6. More thoughts… this is what I posted as a comment on Miss Tofu. Check out her first hand account from a local perspective.
    (http://misstofu1010.wordpress.com/2014/09/29/tonight-hong-kong-has-given-me-one-more-reason-to-be-proud-of-being-a-hongkonger/comment-page-1/#comment-133)

    We happened to be in HK for a short holiday and saw this on the news. (I wrote about it from a visitor perspective) My husband wanted to go, but I was afraid. Crowds, protest, police and tear gas. The next day in the bright sunlight I agreed. The crowd made me nervous and not understanding Chinese more so. Soon as we got closer I saw the helping, caring and pride of everyone peacefully sitting and chatting to friends. Others offered us materials as we passed the crowds. Many thanked us for coming and showing support. I relaxed and quickly become overwhelmed by what I saw and the hope of things that could be. I am Canadian and know freedom. I live in mainland China and understand the frustration. I have hope that everyone together can make a difference. Be proud of what peace you have accomplished and shown the world. As you say no shops are boarded up or broken. No looting and violence. I cannot be as proud of my fellow Canadians as some sporting events have shown how crowd mentality can get out of hand. This is my 4th visit to Hong Kong. Something about the city has always brought us back. Now I know why… the people.

  7. Thank you for the images; stay safe!

    • Thanks. It is something to be seen, felt and shared. The news doesn’t always portray the human sides of the story, just facts. They sometimes make it appear worse than it is. The images of crowds and the one small minor altercation and tear gas has been relayed over and over. That isn’t what is happening now and that only took place over a very short time. The majority of time and since then it was peaceful. The tear gas was an attempt to disperse the crowds… not as a response to violence or problems. BUT when you just get a glimpse of an image our prior knowledge sometimes fills in the blanks. Speaking to some of the youth and seeing this helped us get a better understanding. Today is the National Holiday. Seems like it will be something big… the world is watching.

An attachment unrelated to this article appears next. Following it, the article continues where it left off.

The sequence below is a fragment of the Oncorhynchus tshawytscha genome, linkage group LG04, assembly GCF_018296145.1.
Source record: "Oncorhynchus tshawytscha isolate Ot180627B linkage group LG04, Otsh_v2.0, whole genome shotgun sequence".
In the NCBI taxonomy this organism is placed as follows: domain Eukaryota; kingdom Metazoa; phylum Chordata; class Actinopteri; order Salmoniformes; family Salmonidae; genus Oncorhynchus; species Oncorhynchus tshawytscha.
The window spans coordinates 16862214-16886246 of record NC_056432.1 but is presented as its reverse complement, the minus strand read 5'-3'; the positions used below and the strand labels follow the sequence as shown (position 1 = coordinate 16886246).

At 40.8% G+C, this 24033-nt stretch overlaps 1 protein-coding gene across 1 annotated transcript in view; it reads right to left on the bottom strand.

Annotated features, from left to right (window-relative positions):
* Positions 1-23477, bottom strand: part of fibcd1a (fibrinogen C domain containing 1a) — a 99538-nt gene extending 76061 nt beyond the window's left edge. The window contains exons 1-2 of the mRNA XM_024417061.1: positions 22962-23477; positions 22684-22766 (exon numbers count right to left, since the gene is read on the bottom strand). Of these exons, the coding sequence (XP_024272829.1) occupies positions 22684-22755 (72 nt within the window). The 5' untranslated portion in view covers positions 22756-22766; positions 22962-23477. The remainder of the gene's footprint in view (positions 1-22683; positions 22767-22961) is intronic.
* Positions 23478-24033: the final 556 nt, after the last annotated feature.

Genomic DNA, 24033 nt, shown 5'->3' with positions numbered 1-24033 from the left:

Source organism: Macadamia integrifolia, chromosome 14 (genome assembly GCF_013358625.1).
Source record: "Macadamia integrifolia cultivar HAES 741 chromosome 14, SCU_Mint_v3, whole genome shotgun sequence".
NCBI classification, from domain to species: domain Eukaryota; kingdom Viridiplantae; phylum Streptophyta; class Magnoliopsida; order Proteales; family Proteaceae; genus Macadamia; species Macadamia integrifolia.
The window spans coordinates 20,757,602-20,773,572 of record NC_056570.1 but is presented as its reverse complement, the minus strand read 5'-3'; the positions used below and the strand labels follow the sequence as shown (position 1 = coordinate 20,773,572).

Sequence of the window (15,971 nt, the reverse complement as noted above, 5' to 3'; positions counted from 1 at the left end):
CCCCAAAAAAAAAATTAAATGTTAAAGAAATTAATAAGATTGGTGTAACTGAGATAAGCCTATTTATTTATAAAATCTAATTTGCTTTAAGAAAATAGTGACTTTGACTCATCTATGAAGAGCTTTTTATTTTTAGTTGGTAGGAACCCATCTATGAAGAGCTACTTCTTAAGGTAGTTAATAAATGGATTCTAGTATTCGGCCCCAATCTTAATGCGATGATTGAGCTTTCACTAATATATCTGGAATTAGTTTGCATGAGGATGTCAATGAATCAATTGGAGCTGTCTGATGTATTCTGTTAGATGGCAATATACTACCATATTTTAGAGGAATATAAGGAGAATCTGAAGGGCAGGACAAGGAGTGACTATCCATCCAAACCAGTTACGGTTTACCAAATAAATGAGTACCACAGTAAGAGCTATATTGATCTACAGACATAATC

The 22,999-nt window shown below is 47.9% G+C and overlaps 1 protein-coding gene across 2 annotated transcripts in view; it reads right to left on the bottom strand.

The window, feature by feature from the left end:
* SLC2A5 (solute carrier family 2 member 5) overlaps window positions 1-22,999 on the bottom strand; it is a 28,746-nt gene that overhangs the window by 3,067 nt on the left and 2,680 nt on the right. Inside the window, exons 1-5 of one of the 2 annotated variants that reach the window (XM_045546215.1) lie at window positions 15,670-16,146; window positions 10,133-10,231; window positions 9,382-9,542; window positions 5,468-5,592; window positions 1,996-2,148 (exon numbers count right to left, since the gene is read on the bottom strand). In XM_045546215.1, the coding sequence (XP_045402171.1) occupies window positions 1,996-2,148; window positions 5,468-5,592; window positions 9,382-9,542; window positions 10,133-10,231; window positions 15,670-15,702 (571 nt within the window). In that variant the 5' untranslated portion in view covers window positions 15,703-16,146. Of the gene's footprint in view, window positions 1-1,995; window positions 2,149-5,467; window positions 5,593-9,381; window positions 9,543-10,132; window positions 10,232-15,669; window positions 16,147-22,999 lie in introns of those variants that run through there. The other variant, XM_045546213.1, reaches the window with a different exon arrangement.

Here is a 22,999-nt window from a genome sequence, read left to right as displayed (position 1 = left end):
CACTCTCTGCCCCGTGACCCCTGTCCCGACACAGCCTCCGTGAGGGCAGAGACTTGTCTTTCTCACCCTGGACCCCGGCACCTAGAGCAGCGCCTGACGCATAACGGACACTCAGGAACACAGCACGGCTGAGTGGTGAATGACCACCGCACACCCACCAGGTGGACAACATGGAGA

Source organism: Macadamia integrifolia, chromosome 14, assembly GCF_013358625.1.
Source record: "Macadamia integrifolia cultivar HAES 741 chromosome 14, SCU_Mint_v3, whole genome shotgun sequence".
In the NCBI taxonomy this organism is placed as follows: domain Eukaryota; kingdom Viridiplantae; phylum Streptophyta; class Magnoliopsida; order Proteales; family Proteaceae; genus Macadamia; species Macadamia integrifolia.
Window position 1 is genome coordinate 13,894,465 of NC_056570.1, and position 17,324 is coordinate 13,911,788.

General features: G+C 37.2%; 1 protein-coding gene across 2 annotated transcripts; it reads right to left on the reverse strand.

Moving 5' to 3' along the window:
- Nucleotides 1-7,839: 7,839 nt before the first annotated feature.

• Yes, I was very surprised to find out that it was a student-led protest! I can’t ever imagine it happening in Singapore but it is a very interesting news to follow!

        • Yes it is interesting for sure. I think throughout history it is the young people who bring about a lot of change. After all they have more invested in the future than some of the older folk 😉
          Young people get a bad wrap, but they are pretty amazing! I am a teacher and the kindness, generosity and intelligence some young kids exhibit is WELL beyond their years.

  8. Fascinating posts – thank you for sharing.

    • Thanks Jenny. It was something to be there and I really wanted to show the calm side and the passion of the people. I hope they can make a difference.

  9. Pingback: Signs of Democracy | Canadian Travel Bugs

%d bloggers like this: